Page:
In 2012, Permila Tirkey – a member of India's lowest caste – was awarded £266,000 at an employment tribunal after being treated like a slave by a higher-caste couple. She had been paid 11p per hour and worked 18-hour days, seven days a week, performing menial household tasks. She was made to sleep on a mattress on the floor and wasn't allowed to contact her family. All of this took place not in Delhi or Mumbai, where India's caste structure ranks sections of society by the social class they were born into, but at a house in Milton Keynes.
Tirkey's was the first case of caste discrimination to reach a courtroom in the UK, but according to British charity Anti Caste Discrimination Alliance (ACDA) her situation is representative of a much larger problem. This type of prejudice, they say, is widespread among Indian communities throughout the UK. And although non-Indian communities might not be aware of the existence of caste discrimination in this country, it has been acknowledged by the government, with proposals to amend the Equality Act 2010 to include caste being approved in 2013.
However, the amendment is yet to be implemented, with caste rights groups claiming that upper-caste Hindus have placed pressure on politicians to slow down its progress. It's also been opposed by prominent members of numerous Hindu groups, including the Alliance of Hindu Organisations, Hindu Council UK, Hindu Forum of Britain and the Council of Hindu Temples, along with MPs for areas with large Hindu and Sikh populations.
But what possible reason could there be to oppose legislation that seeks to prevent people from being discriminated against due to a characteristic they've got zero control over – the family they were born into? I got in touch with Anil Bhanot of the Hindu Council UK to find out.
Bhanot believes that caste isn't actually an issue in the UK, and that the attempts to get it included in the act stem from animosity harboured by Dalits, the lowest Hindu caste, towards higher castes, due to the mistreatment of the former by the latter in India. "This vengeful thing will not work. It will divide us, and it will destroy our community. There will be the opposite of integration," says Bhanot.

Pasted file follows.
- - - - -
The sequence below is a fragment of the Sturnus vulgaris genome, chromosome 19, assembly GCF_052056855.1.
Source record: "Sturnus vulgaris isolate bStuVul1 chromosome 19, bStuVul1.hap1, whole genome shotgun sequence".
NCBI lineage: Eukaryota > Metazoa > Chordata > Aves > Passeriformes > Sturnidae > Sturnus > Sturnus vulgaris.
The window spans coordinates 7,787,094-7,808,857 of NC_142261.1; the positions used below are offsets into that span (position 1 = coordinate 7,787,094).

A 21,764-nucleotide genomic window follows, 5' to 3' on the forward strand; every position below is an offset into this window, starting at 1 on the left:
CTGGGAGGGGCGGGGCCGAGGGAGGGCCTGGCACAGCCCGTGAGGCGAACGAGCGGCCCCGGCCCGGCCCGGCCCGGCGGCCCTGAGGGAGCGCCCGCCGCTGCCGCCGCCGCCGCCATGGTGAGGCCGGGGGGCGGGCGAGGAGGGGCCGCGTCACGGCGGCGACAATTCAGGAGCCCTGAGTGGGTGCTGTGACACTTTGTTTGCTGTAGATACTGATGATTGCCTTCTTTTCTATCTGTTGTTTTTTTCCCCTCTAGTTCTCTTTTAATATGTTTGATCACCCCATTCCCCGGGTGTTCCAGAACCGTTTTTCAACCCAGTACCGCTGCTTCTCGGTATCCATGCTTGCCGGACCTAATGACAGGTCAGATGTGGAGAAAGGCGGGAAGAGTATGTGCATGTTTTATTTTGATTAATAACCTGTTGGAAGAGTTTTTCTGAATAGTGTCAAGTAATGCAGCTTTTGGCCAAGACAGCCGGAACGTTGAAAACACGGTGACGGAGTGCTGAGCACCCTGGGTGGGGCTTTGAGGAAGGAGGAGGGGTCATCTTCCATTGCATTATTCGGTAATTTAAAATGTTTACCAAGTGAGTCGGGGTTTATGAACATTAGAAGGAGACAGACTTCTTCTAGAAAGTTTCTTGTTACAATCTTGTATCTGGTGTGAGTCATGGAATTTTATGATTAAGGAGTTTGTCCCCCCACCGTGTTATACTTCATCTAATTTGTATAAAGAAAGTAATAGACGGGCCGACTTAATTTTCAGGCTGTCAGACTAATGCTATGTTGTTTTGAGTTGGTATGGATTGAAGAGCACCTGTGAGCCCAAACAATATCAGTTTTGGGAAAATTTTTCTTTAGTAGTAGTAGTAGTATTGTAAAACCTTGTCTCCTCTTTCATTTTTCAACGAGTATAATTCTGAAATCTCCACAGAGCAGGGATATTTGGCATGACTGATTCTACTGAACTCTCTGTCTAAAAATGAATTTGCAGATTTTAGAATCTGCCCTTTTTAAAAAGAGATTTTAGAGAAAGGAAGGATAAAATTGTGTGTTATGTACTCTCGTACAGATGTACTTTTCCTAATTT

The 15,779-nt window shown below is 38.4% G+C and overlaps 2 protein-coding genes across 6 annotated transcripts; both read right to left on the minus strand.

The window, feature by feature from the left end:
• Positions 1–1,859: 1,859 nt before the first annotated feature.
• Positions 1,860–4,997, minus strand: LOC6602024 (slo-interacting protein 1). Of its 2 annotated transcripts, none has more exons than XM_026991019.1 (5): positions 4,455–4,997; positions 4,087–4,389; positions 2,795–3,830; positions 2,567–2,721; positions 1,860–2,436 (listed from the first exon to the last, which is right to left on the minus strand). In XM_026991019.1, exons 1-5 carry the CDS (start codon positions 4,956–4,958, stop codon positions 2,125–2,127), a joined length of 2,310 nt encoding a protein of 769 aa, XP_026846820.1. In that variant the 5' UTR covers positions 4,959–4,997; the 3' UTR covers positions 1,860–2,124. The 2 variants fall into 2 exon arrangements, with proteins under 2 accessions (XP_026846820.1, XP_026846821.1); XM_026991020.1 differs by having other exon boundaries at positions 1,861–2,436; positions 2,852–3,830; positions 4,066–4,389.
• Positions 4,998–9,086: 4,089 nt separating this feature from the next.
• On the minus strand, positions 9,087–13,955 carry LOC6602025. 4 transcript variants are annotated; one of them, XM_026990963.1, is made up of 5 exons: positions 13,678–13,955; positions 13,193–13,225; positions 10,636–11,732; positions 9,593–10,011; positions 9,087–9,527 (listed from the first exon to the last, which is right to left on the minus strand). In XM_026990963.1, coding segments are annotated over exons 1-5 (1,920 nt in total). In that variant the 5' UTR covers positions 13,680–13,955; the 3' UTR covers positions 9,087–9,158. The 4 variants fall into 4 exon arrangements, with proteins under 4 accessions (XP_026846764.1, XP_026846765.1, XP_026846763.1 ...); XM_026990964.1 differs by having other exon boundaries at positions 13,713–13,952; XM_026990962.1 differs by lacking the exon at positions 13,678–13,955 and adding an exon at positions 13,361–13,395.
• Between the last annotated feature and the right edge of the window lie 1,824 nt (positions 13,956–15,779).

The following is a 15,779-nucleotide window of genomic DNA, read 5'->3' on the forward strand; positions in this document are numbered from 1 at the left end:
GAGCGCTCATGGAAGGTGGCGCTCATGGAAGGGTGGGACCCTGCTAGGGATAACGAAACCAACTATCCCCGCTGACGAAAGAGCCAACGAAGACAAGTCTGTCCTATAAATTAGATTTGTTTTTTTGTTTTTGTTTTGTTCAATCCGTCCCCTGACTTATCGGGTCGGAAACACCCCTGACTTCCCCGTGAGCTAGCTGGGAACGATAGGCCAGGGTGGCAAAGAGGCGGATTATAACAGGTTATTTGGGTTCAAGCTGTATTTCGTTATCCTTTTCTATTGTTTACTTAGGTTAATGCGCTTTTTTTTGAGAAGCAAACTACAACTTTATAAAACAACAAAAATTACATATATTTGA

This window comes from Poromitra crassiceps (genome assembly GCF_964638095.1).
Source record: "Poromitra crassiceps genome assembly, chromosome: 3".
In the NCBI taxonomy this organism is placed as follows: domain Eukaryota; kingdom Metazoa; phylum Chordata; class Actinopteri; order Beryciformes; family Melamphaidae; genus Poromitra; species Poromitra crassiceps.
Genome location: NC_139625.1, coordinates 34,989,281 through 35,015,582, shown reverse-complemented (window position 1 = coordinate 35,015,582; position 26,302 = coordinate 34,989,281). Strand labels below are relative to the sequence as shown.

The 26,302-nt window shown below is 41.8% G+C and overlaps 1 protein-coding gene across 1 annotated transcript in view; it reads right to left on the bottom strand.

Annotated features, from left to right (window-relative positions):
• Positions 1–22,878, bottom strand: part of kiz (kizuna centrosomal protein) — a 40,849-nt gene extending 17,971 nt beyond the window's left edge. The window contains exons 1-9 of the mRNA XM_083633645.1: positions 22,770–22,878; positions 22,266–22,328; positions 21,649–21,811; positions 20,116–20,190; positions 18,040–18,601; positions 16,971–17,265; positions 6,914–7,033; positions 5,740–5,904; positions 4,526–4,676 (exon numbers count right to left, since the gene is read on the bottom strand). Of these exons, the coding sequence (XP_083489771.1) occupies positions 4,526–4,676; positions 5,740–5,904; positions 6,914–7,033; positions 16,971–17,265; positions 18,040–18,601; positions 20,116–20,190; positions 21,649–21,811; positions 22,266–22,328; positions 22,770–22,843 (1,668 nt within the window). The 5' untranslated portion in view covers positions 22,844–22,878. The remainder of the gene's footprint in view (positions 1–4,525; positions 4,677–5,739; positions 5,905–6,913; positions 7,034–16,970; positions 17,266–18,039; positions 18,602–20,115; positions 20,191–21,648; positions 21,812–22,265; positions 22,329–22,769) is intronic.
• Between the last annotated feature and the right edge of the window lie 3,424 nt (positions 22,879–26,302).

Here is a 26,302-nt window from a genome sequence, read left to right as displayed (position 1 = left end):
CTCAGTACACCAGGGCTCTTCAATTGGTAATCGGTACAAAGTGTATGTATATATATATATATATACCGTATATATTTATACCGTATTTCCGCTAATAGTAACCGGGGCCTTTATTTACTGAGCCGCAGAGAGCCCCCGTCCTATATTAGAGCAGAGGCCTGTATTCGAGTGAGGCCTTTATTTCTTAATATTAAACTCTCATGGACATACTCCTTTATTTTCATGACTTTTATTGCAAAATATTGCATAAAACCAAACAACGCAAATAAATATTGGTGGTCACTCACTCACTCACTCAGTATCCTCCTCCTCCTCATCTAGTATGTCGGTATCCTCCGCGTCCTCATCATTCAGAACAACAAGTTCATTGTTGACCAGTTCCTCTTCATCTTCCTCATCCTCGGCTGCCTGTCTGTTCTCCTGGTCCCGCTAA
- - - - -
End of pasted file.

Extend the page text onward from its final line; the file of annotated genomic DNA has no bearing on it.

Ravi Kumar of the ACDA has a very different take on the situation. He claims that the drive to have caste included in the Equality Act was triggered by endemic caste discrimination in both the British Sikh and British Hindu communities. "Originally, when migrants first came to this country in the 60s and 70s, they all clubbed together in the face of racial discrimination and hostility. Then, when more people were here and people started building temples, caste re-emerged," he says. "During the 80s, this process crystallised caste discrimination. Nowadays, it's happening all over the county."
Ravi believes the opposition to the legislation comes in part from temples wanting to assign important religious positions based on caste: "Some people think, 'We want to pick and choose our priests, and they have to be from a higher caste. By having this legislation, it means that we'll have to open up the options for which priest comes into our temple.'"
So is caste discrimination in Britain a non-issue, or are Hindu organisations attempting to sweep it under the rug? I headed for Southall, Wembley Central and Alperton's "Little India" areas, sections of London with large Hindu and Sikh populations, to speak to people from the communities supposedly affected by the issue. There, I gave out 50 questionnaires to passersby, which asked respondents whether they thought caste discrimination is a problem in the UK; if they had been personally affected by it; if it has ever hindered them when seeking employment; and if they felt it should be included in the Equality Act. Twenty percent of those who filled it in were Sikh, 76 percent were Hindu, and I also surveyed an Indian Muslim and an atheist who was raised in a Hindu household.
Fifty-four percent of the respondents believed that caste discrimination was indeed a problem, with 20 percent claiming to have been personally affected by it. I was also told about quite severe prejudice suffered by certain people, including the story of a Sikh girl from Southall whose family had moved from Birmingham to London to escape the hassle they got there because of her parents' mixed-caste marriage, only to receive similar treatment in the capital.